- May 29, 1939
- United States
- Not Active
On the list of the greatest race car drivers in the American motorsport history, Al Unser definitely deserves the place at the top. The three-time Champ/Indy Car champion (in 1970, 1983 and 1985), who scored 39 wins in 322 races between 1965 and 1993, is one of just three drivers who won the Indianapolis 500 four times (the other two are AJ Foyt and Rick Mears).
Al Unser is a member of the famous Unser racing dynasty, which collected a total of nine victories at the Indianapolis 500 because his brother Bobby Unser has won three times and his son Al Unser Jr triumphed two times. Other racers in the family were Al's father Jerry, two uncles Louis and Joe, Al's oldest brother Jerry Jr., Al's nephews Johnny and Robby and Al's grandson Al Unser III.
The most successful of ten Unser racers
In total, ten Unsers left their mark in the American motorsport history. Alfred 'Al' Unser was born on May 29th, 1939, in Albuquerque, New Mexico. As his father Jerry and uncle Louis were race car drivers in that time (the other uncle Joe was killed in an accident in 1929), the young Al had a few role models in a family and he was interested in racing as a teenager.
Al Unser started racing at the age of 18, entering roadster, sprint car, and midget races. He debuted in the USAC National Championship in 1964, at Milwaukee Mile. He was driving the Troutman-Offenhauser to 23rd place finish, three places behind his older brother Bobby.
Pikes Peak victory in the USAC rookie season
In 1965, Al Unser entered 13 of 26 races in the USAC National Championship, including his first participation at Indianapolis 500. Driving the Lola-Ford for Ansted-Thompson Racing, Unser finished ninth in his debut at Indianapolis Motor Speedway. Later in his rookie season, Al grabbed his first USAC victory at Pikes Peak hillclimb race, beating his brother Bobby, who finished second.
In 1966 and 1967, Al didn't win any race but he finished second at 1967 Indianapolis 500, behind AJ Foyt. In 1968, Al Unser shined and became one of the championship contenders. After five victories he finished third in the 1968 USAC championship. In 1969, he repeated five wins and climbed to the second place in the championship. During those two seasons, he had three attempts in the NASCAR Grand National, driving at Riverside both years and at Daytona in 1968.
First USAC title and Indy 500 victory in the same year
And then the season 1970 came, in which Al Unser conquered both championship and Indianapolis 500 race. His Johny Lightning #2 car was victorious at 10 of 18 races, which remained his career-best results for victories in one season. At 1970 Indianapolis, he led for 190 of 200 laps and took his first victory, ahead of Mark Donohue.
Another Indy 500 victory followed in the next season. He started from fifth, led for 103 laps and won ahead of Peter Revson. In the USAC championship, Al Unser won five of 12 races to finish fourth in the points.
Almost three consecutive Indy 500 wins
Al Unser was close to his third consecutive Indy 500 victory in 1972, but Mark Donohue was faster and Unser finished second. In the championship, he was without wins for the first time since 1967, but he again finished fourth in the points, in the same position as the year before when he scored five wins.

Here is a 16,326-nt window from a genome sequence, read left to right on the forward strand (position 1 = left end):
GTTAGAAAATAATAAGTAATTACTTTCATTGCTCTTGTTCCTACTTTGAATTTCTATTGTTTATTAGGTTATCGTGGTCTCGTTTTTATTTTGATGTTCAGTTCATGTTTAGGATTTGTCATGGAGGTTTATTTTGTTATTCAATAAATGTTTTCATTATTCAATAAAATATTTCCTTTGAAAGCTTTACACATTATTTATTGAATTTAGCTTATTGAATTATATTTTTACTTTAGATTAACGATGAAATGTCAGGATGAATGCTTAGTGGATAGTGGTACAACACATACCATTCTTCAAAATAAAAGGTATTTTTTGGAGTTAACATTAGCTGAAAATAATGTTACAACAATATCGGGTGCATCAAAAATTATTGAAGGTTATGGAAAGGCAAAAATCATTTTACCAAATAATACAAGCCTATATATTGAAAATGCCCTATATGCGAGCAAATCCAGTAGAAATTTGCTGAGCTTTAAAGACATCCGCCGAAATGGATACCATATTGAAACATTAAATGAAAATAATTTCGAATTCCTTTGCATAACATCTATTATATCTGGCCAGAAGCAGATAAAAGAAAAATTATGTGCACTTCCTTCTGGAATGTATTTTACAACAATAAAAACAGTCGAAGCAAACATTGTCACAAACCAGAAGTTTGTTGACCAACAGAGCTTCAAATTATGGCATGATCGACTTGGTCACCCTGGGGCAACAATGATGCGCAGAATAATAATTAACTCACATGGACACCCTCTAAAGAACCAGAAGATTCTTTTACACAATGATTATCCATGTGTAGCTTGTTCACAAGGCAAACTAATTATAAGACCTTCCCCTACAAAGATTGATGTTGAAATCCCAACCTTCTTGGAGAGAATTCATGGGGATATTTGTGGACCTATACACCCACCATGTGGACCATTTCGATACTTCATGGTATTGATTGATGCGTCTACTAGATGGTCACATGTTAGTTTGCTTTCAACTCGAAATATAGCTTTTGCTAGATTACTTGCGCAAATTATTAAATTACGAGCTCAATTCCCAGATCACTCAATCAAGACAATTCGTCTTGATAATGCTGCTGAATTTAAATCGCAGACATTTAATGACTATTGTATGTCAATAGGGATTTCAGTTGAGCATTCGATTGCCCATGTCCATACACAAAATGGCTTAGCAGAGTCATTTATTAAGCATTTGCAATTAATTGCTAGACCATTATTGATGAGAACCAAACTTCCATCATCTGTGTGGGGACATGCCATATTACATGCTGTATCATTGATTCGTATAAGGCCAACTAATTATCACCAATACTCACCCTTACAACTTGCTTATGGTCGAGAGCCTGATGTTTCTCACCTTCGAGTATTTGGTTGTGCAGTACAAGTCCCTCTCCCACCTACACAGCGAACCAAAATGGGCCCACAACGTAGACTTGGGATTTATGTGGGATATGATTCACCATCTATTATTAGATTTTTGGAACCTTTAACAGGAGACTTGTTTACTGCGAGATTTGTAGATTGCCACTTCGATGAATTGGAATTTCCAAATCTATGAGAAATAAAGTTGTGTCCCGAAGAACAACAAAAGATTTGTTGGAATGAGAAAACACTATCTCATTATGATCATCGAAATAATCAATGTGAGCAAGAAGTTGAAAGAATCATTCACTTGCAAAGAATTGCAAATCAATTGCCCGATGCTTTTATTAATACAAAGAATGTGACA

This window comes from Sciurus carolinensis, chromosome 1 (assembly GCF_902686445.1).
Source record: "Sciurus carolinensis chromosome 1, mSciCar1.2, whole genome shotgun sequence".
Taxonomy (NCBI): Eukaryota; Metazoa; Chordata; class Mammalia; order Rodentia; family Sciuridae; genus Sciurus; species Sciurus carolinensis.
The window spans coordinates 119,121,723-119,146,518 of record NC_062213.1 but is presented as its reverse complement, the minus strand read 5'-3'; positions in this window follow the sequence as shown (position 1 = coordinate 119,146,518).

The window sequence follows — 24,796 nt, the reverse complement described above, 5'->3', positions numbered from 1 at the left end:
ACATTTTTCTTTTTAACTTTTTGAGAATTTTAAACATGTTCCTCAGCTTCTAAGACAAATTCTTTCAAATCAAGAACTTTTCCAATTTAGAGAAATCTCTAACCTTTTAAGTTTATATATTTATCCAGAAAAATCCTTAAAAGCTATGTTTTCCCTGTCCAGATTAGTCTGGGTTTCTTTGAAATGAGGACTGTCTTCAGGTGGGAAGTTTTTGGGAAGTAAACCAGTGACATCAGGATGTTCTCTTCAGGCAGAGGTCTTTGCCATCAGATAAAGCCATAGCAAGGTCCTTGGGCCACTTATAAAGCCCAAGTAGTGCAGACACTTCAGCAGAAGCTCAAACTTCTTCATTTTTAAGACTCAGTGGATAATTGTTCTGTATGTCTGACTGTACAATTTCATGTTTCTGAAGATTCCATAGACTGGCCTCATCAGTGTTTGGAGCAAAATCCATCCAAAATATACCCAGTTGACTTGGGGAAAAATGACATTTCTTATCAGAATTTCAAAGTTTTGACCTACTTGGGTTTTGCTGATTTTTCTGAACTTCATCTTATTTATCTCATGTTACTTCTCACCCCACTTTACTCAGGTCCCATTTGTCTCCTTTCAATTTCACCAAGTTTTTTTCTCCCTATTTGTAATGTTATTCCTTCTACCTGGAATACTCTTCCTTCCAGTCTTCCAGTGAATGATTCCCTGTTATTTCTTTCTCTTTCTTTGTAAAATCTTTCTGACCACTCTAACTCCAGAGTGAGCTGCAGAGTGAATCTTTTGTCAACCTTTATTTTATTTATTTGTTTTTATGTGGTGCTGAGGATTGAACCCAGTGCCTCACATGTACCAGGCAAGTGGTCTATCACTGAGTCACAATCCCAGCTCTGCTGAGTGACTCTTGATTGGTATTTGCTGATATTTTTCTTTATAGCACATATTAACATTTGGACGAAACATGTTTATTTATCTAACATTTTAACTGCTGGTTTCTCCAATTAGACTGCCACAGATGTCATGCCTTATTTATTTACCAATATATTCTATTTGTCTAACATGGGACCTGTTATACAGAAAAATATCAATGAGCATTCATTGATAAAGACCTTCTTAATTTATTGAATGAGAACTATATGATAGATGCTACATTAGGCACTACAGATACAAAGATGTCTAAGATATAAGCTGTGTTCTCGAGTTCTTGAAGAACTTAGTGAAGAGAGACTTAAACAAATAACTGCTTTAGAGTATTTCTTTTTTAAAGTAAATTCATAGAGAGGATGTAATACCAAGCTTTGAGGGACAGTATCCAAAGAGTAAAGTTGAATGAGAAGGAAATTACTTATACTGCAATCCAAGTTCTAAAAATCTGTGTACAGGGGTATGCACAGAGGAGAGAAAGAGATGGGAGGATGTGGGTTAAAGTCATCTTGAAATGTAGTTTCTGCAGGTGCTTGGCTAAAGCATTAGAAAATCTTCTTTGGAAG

In the following years, Al Unser wasn't the candidate for the title in the USAC National championship. On the other side, he had good results in the SCCA/USAC F5000 championship, finishing third in 1975 and second in 1976. In both seasons, the champion was Brian Redman.
Third Indy 500 triumph in 1978
He was back on the top of the USAC Champ Car Series in 1977, finishing second in the championship, behind Tom Sneva. In 1978, Al Unser repeated the second place in the championship, again behind Tom Sneva, but he triumphed for the third time at Indianapolis 500. The victorious car was the #2 Chaparral Racing's Lola-Cosworth. Unser started fifth on the grid, led for 121 laps and won ahead of pole-sitter Tom Sneva. In 1978, Unser was also the winner of the annual Race of Champions.
Driving for Chaparral and Longhorn in first years of the CART era
In 1979, the first season in the CART (Championship Auto Racing Teams) era, Al Unser stayed with Chaparral Cars and finished fifth in the inaugural SCCA/CART Indy Car World Series, with just one victory in the season-closing race at Phoenix International Raceway.
In the next three seasons, from 1980 to 1982, Unser was driving for the Longhorn Racing. Without victories, his best result was 7th place in 1982 standings.
In 1983, Al Unser joined Penske and won the title
In 1983, the milestone change followed, as Al Unser joined Team Penske. That cooperation lasted for next ten seasons and resulted in two Indy Car titles and one more Indianapolis 500 victory. In his first season with Penske, Unser won the championship with one victory and five more podiums in 13 races, with just five points advantage ahead of Teo Fabi. At 1983 Indianapolis 500, Unser finished second, behind Tom Sneva, who finally reached his maiden Indy 500 victory after he was second three times.
Controversial 1983 Indianapolis 500 race
The race was remembered by an unusual and controversial situation. Al Unser was leading ahead of Tom Sneva. Al's son Al Unser Jr. was several laps down, but he was running right behind his father and was blocking Sneva's attempts to overpass the leader. Sneva finally slipped by both Unsers and took his long-awaited first Indy 500 victory.